East Bay Street plaza approaches full occupancy

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March 09, 2012

The Elizabeth on Bay Marketplace and Marina has come a long way since the $14 million redevelopment was completed last year.
Located on the largely undeveloped and somewhat dilapidated East Bay Street, the investment represented a calculated risk by the developer to bring this area of downtown Nassau back to life.
Charles Klonaris and his brothers can now report near full occupancy, with a healthy mix of restaurants, retail and office space on the books. The plaza now has 15 tenants, he said yesterday, leaving two retail outlets and one office space still up for grabs.
"There are still a lot of critics," he said. "A lot of people who travel around the world and have gone to cities where there have been revitalizations, they see that the key to sustaining development is bringing residents back into the city. I think it's a great opportunity for Bahamians to start looking at areas where they can build more and move back into the city."
As co-chairman of the Downtown Nassau Partnership, Klonaris is especially passionate about the rejuvenation of the central core.
But while work has already begun on the up-and-coming Pompey Square near the Straw Market, East Bay Street remains elusive in terms of full-scale development.
Elizabeth on Bay, however, bucks that trend.
The construction of Sur Sushi, a trendy lounge and restaurant, should begin in the next couple of weeks, Klonaris told Guardian Business. It joins Blu, an equally trendy spot overlooking the harbor. A number of retail shops have found a home in Elizabeth on Bay, and according to Klonaris, a men's store specializing in leather goods is poised to take up a spot in the central courtyard.
A verbal agreement has been secured and the lease is being prepared, he added.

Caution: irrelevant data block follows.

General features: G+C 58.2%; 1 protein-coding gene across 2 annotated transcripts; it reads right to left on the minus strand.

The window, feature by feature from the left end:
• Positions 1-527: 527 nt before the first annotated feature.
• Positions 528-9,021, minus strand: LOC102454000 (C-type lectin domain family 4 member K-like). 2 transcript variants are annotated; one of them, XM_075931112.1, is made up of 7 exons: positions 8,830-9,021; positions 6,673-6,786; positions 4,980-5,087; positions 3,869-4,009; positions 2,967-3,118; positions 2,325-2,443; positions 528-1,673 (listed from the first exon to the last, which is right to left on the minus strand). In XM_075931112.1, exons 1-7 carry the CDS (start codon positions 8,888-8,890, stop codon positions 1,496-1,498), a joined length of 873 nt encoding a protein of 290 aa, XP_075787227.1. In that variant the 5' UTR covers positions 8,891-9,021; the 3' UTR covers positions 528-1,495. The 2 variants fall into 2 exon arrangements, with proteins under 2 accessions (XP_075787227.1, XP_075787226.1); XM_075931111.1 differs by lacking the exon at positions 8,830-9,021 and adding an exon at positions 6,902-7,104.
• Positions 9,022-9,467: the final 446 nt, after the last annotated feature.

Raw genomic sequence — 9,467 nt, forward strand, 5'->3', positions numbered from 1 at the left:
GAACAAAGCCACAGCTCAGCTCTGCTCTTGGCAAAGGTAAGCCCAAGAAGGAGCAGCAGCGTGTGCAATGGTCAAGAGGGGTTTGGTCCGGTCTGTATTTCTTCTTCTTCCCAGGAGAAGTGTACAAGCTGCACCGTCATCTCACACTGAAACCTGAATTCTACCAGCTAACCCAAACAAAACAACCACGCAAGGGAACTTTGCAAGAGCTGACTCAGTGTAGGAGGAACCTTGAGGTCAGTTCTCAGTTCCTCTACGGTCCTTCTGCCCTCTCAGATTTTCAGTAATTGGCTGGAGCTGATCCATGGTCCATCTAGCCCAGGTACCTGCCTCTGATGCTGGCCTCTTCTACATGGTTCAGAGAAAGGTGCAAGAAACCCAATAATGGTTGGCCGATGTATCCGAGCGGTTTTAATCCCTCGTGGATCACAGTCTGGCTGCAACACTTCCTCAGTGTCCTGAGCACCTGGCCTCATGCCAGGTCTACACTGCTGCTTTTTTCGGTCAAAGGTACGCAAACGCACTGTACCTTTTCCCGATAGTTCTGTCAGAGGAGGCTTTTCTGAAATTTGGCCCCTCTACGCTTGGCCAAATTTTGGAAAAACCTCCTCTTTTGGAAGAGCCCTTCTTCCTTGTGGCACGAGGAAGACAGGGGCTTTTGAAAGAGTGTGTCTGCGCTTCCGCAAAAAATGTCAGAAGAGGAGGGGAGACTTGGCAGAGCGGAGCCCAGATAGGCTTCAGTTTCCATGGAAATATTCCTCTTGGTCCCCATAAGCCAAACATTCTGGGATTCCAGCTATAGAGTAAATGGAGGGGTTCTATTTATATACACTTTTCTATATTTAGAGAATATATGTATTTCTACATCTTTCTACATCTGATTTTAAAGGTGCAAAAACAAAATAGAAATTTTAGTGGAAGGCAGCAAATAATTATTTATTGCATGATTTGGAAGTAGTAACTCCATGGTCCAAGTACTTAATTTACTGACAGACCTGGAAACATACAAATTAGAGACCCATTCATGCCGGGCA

The name of the shop is unknown, although Klonaris revealed the investor is Bahamian.
The development has also snagged a major tenant to take up nearly 4,000 square feet of office space, namely SureTrader.com, an emerging online brokerage.
Some space still remains, including 1,400 square feet in the courtyard and 1,680 square feet facing Bay Street East.
Klonaris said he still hopes to take advantage of water taxi and tour operations. An hourly shuttle between Paradise Island and downtown Nassau would mean tourists are funneled to businesses along Bay Street.
Elizabeth on Bay, along with other potential developments, are ideally located for this purpose.
Referring to what he calls the "new Nassau", the vision is to bring in new ideas, fresh ideas and a better product mix. He admitted that too many buildings along East Bay Street are "dilapidated" and he anticipates the rise of a boardwalk and movement of container ports as a seminal moment in downtown's evolution.
Elizabeth on Bay might be achieving some success now. However, Klonaris acknowledged there is still plenty of work to be done, and it took a great deal of effort to get to this point.
"It has taken a little while. We went through a period when we first got the property during boom time, and then the recession hit. So it took longer, but we're happy with where we are right now.

Click here to read more at The Nassau Guardian

News date : 03/09/2012    Category : Business, Nassau Guardian Stories

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